Work at Play; Play at Work

By Samuel Greengard Print this article Print
work-life balance

Almost every professional now takes work home and fields emails and calls after hours and while on vacation. So, it makes perfect sense to bring home to work.

It's ironic that at a time when workers say they feel greater pressure to do more with less time and fewer resources, there's also evidence that people are increasingly engaged in non-work activities while in the office. A new study, conducted by Georgetown Institute for Consumer Research and sponsored by consulting firm KPMG, found that there's a considerable amount of slacking going on, especially among Millennials.

Among other things, the poll found that Millennials spend as much as 26 percent of their workday surfing the Web for fun. Among older workers, the figure was a still notable 15 percent. Goof-off activities include Googling something non-work related; reading the news online; checking personal social media accounts; watching a video for entertainment; instant messaging family and friends; responding to personal emails; shopping online; and checking dating Websites.

For years, many employers have looked the other way about reasonable use of the Internet for personal reasons. Some have taken the opposite approach and imposed Draconian blocking measures, which typically make things worse. Today, with BYOD (bring your own device), it's harder than ever to prevent an employee from browsing or posting when and where he or she desires. It's their phone, after all!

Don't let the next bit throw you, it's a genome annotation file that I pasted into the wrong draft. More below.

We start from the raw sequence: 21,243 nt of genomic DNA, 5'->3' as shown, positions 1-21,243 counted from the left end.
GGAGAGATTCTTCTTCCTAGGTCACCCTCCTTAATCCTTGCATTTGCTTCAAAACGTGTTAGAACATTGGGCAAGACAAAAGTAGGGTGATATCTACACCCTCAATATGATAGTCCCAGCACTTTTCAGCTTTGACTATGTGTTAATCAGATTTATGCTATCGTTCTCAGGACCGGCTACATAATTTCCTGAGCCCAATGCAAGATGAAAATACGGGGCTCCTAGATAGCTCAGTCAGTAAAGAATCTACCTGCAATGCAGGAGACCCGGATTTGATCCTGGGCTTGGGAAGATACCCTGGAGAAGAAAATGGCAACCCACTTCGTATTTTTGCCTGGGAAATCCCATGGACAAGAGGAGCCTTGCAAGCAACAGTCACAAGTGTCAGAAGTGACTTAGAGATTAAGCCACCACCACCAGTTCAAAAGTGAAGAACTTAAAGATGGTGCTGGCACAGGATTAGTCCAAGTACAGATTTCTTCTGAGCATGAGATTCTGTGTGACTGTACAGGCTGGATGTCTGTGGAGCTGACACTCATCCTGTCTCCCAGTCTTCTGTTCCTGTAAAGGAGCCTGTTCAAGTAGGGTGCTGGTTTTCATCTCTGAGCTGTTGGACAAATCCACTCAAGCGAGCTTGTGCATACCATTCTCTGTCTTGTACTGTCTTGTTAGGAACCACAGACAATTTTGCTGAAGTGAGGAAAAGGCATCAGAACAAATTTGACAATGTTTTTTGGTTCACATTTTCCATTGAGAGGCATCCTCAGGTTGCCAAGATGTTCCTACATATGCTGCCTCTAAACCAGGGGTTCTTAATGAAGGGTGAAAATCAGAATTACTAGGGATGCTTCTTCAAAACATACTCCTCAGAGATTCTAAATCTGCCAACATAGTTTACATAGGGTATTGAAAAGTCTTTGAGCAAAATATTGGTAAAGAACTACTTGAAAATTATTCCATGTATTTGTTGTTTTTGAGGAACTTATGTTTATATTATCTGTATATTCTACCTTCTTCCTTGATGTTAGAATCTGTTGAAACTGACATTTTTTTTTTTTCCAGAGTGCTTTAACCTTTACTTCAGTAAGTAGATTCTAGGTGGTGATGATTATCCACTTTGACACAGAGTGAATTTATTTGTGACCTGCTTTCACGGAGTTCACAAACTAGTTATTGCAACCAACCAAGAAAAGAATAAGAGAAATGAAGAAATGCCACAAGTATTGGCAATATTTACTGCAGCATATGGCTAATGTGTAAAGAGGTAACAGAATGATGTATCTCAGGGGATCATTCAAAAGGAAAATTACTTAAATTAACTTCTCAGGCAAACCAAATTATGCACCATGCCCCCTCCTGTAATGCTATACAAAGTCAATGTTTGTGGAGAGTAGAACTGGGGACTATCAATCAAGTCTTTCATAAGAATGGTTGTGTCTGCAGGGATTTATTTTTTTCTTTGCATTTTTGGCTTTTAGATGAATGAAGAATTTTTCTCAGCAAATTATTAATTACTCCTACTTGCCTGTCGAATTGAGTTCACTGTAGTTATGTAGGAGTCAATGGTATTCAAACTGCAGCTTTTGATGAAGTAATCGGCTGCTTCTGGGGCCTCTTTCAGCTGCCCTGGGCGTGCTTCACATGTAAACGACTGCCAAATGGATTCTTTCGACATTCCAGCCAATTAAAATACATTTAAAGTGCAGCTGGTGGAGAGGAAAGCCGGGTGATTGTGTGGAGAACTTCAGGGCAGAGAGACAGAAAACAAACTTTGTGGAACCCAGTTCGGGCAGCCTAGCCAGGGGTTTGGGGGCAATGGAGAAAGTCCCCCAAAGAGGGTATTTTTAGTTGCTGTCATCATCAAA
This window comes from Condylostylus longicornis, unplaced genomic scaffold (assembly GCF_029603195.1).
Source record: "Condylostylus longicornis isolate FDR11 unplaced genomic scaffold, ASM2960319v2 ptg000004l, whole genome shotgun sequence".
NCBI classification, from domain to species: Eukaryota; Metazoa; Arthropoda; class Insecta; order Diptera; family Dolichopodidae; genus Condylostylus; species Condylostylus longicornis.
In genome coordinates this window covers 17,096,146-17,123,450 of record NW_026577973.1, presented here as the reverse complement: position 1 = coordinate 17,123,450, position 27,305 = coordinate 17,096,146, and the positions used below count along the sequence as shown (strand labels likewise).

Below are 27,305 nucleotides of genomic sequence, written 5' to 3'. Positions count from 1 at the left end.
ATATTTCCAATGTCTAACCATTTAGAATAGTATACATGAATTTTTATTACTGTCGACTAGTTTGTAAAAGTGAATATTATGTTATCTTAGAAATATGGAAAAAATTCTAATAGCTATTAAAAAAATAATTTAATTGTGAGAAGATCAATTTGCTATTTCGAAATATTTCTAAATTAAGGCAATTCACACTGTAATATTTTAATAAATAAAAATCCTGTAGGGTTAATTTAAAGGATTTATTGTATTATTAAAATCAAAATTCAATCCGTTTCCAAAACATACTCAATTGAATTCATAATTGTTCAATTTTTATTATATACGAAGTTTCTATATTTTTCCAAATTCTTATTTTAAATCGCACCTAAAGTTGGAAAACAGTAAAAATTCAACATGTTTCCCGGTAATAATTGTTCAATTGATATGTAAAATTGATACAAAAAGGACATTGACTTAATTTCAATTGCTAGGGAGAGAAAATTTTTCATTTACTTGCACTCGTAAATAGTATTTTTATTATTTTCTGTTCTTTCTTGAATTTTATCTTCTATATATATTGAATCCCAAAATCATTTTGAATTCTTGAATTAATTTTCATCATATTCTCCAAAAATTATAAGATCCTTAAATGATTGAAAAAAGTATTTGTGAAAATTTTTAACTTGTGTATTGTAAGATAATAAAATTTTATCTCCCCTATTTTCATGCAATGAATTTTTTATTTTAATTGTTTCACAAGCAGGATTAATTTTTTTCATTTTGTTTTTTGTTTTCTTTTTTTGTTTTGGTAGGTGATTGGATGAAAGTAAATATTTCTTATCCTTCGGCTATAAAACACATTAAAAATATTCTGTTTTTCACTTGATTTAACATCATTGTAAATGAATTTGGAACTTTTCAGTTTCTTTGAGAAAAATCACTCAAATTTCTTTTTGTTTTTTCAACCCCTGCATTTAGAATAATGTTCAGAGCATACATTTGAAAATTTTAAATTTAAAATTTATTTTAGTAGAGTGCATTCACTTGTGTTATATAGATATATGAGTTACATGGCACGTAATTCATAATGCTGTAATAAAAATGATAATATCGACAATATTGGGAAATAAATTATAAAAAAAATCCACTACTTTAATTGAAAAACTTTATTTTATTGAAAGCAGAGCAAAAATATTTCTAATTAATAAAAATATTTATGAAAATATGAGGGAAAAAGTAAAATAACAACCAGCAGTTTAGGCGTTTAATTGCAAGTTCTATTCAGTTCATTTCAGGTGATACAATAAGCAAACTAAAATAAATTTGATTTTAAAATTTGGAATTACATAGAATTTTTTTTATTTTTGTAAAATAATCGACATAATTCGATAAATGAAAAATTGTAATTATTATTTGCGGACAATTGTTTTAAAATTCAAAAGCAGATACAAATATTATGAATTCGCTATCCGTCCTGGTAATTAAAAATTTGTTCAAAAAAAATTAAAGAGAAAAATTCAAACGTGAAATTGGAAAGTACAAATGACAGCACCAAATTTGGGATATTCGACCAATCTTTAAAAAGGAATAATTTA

I'm guessing that among business and IT leaders, the knee-jerk reaction to this research is that something is terribly wrong with the modern enterprise and employees. Tsk. Tsk. Tsk. Today's workers are so darn lazy!

Actually, this behavior is perfectly reasonable, and I'd argue there's absolutely no reason to be alarmed. For one thing, it's glaringly apparent that the line between work and personal life has blurred over the last decade. Almost every professional now takes work home and fields emails and calls after hours and while on vacation. So, why not bring "home" to work? It makes perfect sense.

Second, and perhaps more importantly, if an organization has the right performance metrics and assessment systems in place, it's fairly easy to gauge employee performance. It's simple: Either workers meet expectations and perform their duties at a certain standard, or they do not.

For the most part, who cares when and how employees work—as long as they do their work and do it well? It's certainly not the command-and-control autocratic empire your grandfather knew. It's the digital age, and if you want to build a digital enterprise, you have to think and act like one.

This article was originally published on 2014-02-12

Samuel Greengard is a contributing writer for Baseline.

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